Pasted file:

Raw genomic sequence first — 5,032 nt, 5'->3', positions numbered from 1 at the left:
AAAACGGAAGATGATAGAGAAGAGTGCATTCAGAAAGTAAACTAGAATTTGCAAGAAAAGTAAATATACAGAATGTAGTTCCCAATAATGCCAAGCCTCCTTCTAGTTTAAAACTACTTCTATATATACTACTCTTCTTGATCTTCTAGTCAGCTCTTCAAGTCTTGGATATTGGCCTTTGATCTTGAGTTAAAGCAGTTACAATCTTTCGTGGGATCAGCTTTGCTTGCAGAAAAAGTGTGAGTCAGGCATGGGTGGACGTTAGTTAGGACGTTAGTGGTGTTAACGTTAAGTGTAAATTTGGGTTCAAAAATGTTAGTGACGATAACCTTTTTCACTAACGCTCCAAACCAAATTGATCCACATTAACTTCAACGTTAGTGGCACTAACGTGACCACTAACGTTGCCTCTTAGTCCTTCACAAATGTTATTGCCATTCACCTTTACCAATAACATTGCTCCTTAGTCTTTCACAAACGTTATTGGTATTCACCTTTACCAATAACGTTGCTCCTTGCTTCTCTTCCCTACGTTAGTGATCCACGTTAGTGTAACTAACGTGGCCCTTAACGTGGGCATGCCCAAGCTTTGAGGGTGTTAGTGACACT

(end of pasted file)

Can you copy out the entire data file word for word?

Raw genomic sequence first — 5,032 nt, 5'->3', positions numbered from 1 at the left:
AAAACGGAAGATGATAGAGAAGAGTGCATTCAGAAAGTAAACTAGAATTTGCAAGAAAAGTAAATATACAGAATGTAGTTCCCAATAATGCCAAGCCTCCTTCTAGTTTAAAACTACTTCTATATATACTACTCTTCTTGATCTTCTAGTCAGCTCTTCAAGTCTTGGATATTGGCCTTTGATCTTGAGTTAAAGCAGTTACAATCTTTCGTGGGATCAGCTTTGCTTGCAGAAAAAGTGTGAGTCAGGCATGGGTGGACGTTAGTTAGGACGTTAGTGGTGTTAACGTTAAGTGTAAATTTGGGTTCAAAAATGTTAGTGACGATAACCTTTTTCACTAACGCTCCAAACCAAATTGATCCACATTAACTTCAACGTTAGTGGCACTAACGTGACCACTAACGTTGCCTCTTAGTCCTTCACAAATGTTATTGCCATTCACCTTTACCAATAACATTGCTCCTTAGTCTTTCACAAACGTTATTGGTATTCACCTTTACCAATAACGTTGCTCCTTGCTTCTCTTCCCTACGTTAGTGATCCACGTTAGTGTAACTAACGTGGCCCTTAACGTGGGCATGCCCAAGCTTTGAGGGTGTTAGTGACACT